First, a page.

Flood Damage At Public Storage Crushes Renters

13 February 2014 by

 

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A case of horrible luck and in the least, poor decision making, have a Texas couple living a nightmare. Matt and Amy Grondin moved from Arkansas to Texas last year and in the course of their move had to place their possessions in a storage unit in Arkansas. Flooding ravaged the region and rushing water ended up soaking over 80% of their belongings in the storage unit. Luckily, the moving company replaced the damaged items.

Can you imagine losing nearly all of your belongings while they are being stored as you and your family search for a home? What a nightmare.

As if that wasn’t enough to deal with, fast forward a few months and the Grondin’s are hunkering down in Texas searching for a new home. All of their new possessions are in another storage unit, this time in Texas. Now, being smart, savvy consumers, the Grondin’s purchased a climate controlled storage unit in order to keep their belongings safe and out of the Texas heat….so they thought.

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The couple finally found a home in Arlington and then began the long process of moving in. What should have been a joyous time in the family’s life turned sour quickly. Upon moving out of their storage unit, the Grondin’s noticed some of their new furniture was moldy, wet and was beginning to fall apart.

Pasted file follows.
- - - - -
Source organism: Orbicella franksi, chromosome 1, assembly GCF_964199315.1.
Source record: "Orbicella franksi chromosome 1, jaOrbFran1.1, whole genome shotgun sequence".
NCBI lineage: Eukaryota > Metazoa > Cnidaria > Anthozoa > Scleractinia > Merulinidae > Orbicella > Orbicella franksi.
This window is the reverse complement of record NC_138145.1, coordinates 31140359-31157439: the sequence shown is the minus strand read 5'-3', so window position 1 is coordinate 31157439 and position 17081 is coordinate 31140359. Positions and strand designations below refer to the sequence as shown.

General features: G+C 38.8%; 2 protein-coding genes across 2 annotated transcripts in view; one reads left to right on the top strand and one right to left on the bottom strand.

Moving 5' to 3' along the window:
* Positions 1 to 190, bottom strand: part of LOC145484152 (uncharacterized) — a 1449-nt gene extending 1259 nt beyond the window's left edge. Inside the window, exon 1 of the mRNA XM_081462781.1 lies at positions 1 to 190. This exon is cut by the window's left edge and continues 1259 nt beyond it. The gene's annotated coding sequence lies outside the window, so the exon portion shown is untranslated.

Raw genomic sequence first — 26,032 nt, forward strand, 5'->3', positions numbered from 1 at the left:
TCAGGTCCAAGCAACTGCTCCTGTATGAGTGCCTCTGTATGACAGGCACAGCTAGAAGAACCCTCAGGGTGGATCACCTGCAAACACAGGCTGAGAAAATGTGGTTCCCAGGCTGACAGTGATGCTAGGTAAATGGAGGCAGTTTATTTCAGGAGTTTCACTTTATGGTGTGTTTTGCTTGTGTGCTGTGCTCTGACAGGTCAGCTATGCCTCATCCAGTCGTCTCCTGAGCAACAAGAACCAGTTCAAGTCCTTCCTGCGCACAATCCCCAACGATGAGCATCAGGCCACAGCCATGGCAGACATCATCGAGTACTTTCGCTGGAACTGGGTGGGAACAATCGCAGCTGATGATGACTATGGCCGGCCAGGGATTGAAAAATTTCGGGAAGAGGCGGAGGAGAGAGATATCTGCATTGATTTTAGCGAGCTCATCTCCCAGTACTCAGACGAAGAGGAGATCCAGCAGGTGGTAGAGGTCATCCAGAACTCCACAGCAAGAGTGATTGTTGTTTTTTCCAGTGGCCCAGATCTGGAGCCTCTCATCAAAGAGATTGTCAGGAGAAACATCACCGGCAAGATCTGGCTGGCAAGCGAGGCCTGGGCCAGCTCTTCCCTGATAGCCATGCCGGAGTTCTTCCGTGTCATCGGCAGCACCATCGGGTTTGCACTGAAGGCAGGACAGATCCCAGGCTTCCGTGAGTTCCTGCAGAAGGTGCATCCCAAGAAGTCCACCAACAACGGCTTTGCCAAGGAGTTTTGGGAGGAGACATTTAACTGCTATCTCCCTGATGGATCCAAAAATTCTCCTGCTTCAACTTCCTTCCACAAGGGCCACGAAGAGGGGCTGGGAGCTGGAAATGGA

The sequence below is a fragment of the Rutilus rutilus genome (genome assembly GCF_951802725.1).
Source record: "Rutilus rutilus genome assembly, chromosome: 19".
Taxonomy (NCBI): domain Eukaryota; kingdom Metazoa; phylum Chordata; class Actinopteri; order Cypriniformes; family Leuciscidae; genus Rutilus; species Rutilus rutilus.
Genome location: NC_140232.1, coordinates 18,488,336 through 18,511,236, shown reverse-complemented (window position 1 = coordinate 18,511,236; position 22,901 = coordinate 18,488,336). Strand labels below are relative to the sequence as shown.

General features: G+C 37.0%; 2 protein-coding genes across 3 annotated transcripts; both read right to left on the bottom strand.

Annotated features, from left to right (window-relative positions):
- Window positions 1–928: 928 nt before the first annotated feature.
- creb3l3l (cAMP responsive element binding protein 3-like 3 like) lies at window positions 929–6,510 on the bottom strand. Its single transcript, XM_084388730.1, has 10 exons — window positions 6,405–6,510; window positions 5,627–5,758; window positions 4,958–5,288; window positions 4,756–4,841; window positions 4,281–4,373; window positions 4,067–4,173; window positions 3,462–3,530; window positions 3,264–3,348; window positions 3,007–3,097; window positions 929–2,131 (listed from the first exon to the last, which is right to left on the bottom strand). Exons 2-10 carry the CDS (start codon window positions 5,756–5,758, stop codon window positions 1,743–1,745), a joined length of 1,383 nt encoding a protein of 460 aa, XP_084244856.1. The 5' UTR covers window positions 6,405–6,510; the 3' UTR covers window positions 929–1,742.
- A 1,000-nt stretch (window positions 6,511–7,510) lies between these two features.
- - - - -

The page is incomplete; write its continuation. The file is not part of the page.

Not again!

Turns out, a malfunctioning air conditioning system dumped water into their storage unit and several others near theirs. Mattresses, bed frames, bookcases, bedding and other items were completely ruined. The Grondin’s estimated the water and mold damage at nearly $10,000. Public Storage had the system repaired but didn’t notify the Grondin’s that their items had been soaked and damaged.

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The couple immediately spoke to the on-site storage manager who sent them to the Regional VP, who then sent them to Public Storage COO, Shawn Weidmann. Mr. Weidmann suggested they contact the company who sold them the insurance.

Upon calling, the Grondin’s were informed they had indeed purchased insurance, but only about $3,000 worth. This won’t cover all of the damages and will still leave them with a $100 deductible which they don’t think they should be responsible for.

The contract the couple signed seems air tight as well. According to the couple’s attorney, Justin Jeter, “The contract basically says you’re not putting anything worth more than $5,000 in the unit and Public Storage is not liable for anything more than $5,000.” There is one argument the Grondin’s could make however, as the contract does not protect Public Storage against claims of loss from any cause unless the loss is directly caused by the company’s fraud. In this case, not disclosing that the couple’s possessions had been soaked due to the faulty air conditioning system.

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The Grondin’s are obviously stressed to the max and frustrated. Amy Grondin said, “I never thought this would happen again.” Matt echoed that statement and took it one further saying, “The right thing to do would have been to notify us when this originally happened.”

Public Storage says all of the other renters who may have had water damage in their units were notified but the company does not have an exact date or exact number of renters who were alerted. Weidmann stated, “None of them have reported damage.”

SSF Team

SSF Team

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